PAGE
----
MTR pushes new safety door plan: but who pays?
The MTR Corp wants to install safety doors on its East Rail line and the new Sha Tin to Central link at the same time, saying this will save money and help overcome technical difficulties.
But it says it will try not to charge passengers a levy for the work, as was done on other parts of the network, and will not use any of the budget for the HK$60 billion new line to pay for it, leaving questions about where the money will come from.
Lawmakers reacted angrily to suggestions the government should pay, saying the MTR was earning enough to pay for its own work.
In a paper prepared for legislators - backed by the Transport and Housing Bureau - the MTR suggested the installation could be done in tandem with the Central line, which will link to East Rail and use the same doors and related equipment.
MTR chief operations officer for engineering Morris Cheung Siu-wa said yesterday this option would cost a lot less, but he did not know yet what the actual cost would be.
Cheung said technical issues related to fitting the East Rail doors as a stand-alone project could take 10 years to overcome. The project would require a new signalling system, new trains, new ways to fill the platform gaps, and redesigns of the platforms' structure and ventilation systems, he told a media briefing.
As a separate project, the work would overlap at the sites for the two projects, causing delays to one or the other, and creating waste. But as the new line would use the same equipment, working on the two projects together would save a lot of money.
In a reply to the paper, the bureau said doing the two jobs in tandem was a sensible and cost-effective approach. Cheung said the corporation would discuss the cost of the East Rail work with the government.
Independent lawmaker Andrew Cheng Kar-foo said platform screen doors were an important part of the MTR's services, but he did not think the MTR should take money from the government. 'They earned a lot last year and are still try to get money from us,' he said. 'This is awful. We are already paying for the existing doors until 2017.'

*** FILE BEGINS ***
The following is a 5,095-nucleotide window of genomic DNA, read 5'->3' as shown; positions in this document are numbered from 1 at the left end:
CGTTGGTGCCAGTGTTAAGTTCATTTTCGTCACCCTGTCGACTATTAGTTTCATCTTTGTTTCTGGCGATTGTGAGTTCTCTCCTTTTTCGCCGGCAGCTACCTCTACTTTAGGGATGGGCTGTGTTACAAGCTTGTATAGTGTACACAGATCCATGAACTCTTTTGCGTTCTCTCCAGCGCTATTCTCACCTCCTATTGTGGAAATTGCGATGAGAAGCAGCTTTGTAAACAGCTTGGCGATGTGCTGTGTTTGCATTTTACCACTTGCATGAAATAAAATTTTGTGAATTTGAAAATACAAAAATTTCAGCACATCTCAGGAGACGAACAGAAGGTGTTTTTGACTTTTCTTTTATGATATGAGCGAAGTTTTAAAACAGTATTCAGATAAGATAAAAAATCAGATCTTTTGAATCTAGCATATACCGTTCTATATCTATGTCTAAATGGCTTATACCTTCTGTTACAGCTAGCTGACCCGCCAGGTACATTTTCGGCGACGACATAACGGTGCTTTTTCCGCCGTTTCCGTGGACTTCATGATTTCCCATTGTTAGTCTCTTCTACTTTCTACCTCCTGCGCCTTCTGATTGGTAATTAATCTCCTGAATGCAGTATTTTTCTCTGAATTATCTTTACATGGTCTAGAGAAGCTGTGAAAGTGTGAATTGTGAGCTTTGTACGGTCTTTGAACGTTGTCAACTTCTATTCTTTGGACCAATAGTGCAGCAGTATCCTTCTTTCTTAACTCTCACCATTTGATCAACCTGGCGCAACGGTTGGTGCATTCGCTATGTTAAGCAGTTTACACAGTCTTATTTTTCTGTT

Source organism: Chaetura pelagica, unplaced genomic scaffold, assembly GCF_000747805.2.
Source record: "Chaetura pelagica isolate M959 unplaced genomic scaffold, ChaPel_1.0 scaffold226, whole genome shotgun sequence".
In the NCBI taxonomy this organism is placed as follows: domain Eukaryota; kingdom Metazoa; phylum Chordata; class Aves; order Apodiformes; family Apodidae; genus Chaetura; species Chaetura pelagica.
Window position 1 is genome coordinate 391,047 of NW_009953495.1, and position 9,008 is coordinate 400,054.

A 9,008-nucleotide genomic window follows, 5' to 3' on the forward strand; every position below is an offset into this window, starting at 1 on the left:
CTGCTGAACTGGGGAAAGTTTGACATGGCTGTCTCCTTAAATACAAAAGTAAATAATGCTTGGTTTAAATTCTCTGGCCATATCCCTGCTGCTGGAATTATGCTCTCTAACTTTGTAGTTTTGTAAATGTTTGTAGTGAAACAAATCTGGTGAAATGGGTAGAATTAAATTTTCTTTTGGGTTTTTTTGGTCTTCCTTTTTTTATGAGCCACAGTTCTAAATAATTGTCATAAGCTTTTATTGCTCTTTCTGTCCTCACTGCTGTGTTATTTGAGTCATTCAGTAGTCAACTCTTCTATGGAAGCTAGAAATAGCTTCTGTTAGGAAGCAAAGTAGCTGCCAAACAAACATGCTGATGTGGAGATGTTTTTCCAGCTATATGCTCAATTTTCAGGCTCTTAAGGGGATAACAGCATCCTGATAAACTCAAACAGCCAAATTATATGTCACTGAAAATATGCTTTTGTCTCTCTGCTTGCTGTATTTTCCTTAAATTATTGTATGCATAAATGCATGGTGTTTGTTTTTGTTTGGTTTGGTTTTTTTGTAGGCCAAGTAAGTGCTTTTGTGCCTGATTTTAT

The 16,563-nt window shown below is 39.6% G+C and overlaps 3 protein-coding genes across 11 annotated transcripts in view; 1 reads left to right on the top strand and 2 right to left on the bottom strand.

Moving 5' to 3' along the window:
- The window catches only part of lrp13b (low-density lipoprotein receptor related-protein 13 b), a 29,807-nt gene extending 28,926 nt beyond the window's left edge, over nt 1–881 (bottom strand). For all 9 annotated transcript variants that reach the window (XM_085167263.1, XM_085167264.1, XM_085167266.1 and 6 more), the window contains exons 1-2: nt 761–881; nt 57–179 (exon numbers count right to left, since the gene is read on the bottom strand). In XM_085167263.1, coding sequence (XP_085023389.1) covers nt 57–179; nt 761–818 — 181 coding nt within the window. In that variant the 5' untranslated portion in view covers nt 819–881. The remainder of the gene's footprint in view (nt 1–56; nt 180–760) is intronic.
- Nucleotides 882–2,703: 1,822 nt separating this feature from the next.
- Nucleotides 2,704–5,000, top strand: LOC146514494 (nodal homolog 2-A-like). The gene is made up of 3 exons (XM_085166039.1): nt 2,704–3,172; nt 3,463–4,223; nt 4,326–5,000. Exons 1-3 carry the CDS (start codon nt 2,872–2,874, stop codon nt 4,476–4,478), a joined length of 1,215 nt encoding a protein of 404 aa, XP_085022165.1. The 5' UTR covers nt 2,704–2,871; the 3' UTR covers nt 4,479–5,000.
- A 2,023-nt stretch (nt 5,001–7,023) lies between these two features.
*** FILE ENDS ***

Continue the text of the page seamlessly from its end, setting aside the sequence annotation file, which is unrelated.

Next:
MTR began charging 10 HK cents from each Octopus card user in July 2000 to fund the construction of platform screen doors at 30 underground stations and eight above-ground stations. By the middle of last year it had collected HK$775 million and, based on its patronage figures, it is expected the collection will last until 2017.
In 2008, it spent HK$300 million on platform screen doors at eight above-ground stations, at an average cost of HK$32.5 million per station.
Democrat lawmaker Wong Sing-chi said the MTR was using the East Rail line to threaten Legco and gain support for the Sha Tin Central line. 'This is unethical,' he said. 'Screen doors must be covered by the MTR totally. Also, this is a way for them to show passengers they care. They should do it as soon as possible, and do it separately.'
Greg Wong Chak-yan, a veteran civil engineer who helped build the urban line some 30 years ago, said a large part of the cost went on the alteration and building of signalling, mechanical and pressure loading systems.
'If such systems were to be built one way or another, adding a platform screen door should add just a tiny portion of extra costs,' he said.
The Sha Tin-Central link - the city's fourth cross-harbour railway - will connect the people of East Kowloon and the Northeast New Territories to Hong Kong Island. Work on the line will begin in 2012 at an estimated cost of more than HK$60 billion, rather than the HK$38.1 billion projected in 2007.
That would make the 17km line almost as expensive as the HK$66.9 billion, 26km high-speed railway from Hong Kong to Guangzhou. And the cost could go higher.
Last week, lawmakers from across the political spectrum voted to delay funding for the link, saying it was too expensive. Some also objected to taxpayers being asked to foot the bill for the line's construction when the MTR Corporation would reap the revenue.
But Wong said the funding was likely be passed late this month or early February.
Long, expensive ride
MTR passengers have already paid more than HK$775 million for safety doors. Millions more will be collected until: 2017